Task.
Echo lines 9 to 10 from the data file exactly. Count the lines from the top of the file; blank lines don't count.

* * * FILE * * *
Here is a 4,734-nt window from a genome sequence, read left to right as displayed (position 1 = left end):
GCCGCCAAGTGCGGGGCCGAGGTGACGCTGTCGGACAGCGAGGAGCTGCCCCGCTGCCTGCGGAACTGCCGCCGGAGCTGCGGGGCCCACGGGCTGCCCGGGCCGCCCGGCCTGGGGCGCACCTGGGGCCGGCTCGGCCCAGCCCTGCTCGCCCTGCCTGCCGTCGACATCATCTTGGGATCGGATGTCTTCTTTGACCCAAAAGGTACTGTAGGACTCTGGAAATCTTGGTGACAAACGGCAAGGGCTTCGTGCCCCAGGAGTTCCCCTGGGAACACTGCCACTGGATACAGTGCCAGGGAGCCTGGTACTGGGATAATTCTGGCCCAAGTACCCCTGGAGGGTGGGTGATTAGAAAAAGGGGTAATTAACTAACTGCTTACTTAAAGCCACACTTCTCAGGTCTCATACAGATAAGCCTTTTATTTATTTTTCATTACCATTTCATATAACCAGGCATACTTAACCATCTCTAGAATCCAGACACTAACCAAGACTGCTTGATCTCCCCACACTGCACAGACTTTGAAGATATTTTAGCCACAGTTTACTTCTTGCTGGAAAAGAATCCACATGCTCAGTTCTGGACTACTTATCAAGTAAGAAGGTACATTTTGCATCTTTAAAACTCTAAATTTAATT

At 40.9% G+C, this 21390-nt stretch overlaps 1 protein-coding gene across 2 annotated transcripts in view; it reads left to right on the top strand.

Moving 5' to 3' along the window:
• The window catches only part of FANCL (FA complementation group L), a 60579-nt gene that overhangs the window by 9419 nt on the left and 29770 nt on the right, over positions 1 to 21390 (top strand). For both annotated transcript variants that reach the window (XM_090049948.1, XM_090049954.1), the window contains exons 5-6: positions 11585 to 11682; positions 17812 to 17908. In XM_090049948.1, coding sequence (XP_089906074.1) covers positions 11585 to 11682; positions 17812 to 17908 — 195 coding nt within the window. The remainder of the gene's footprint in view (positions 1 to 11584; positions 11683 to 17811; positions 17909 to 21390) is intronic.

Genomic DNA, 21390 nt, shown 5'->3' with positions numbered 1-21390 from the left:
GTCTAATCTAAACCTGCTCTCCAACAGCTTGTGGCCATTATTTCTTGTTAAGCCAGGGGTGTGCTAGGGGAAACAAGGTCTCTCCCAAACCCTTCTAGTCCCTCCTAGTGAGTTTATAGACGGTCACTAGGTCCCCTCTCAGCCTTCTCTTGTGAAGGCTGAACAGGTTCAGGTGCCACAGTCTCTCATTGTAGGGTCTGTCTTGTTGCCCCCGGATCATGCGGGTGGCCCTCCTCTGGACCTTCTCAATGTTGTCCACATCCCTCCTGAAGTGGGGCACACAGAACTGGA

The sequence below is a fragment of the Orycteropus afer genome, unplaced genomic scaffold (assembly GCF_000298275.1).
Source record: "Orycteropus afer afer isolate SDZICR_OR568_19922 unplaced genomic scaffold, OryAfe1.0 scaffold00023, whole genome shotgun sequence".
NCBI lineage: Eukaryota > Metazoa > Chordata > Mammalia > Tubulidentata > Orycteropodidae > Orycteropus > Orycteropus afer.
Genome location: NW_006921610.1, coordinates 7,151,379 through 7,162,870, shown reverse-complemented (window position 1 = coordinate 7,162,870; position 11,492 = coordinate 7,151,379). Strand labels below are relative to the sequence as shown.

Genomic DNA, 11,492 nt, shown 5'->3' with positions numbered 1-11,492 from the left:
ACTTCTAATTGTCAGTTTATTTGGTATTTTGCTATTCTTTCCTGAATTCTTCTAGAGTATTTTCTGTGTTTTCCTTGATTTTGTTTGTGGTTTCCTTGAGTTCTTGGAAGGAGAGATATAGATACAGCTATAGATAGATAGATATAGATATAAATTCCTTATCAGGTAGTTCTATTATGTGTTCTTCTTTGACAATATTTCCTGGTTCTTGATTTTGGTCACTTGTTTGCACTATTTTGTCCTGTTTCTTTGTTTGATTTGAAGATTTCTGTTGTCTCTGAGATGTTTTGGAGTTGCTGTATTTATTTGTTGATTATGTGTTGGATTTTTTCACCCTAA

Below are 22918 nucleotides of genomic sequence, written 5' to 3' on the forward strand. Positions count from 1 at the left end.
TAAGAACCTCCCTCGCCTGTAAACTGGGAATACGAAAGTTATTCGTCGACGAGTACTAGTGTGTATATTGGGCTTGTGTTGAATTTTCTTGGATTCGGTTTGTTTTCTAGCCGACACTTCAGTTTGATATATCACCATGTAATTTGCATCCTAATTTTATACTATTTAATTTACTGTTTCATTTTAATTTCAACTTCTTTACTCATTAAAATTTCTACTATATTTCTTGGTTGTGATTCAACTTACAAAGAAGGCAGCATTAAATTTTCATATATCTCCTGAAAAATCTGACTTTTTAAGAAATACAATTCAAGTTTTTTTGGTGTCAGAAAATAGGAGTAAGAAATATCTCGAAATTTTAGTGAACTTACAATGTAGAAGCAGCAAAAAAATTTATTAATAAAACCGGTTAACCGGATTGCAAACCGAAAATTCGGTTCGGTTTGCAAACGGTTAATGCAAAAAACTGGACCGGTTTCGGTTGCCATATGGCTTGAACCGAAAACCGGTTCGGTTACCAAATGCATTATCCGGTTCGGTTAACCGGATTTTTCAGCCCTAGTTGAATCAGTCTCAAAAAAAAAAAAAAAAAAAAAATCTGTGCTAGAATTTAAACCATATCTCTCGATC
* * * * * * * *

Source record: "Orycteropus afer afer isolate SDZICR_OR568_19922 unplaced genomic scaffold, OryAfe1.0 scaffold00023, whole genome shotgun sequence".
NCBI lineage: Eukaryota > Metazoa > Chordata > Mammalia > Tubulidentata > Orycteropodidae > Orycteropus > Orycteropus afer.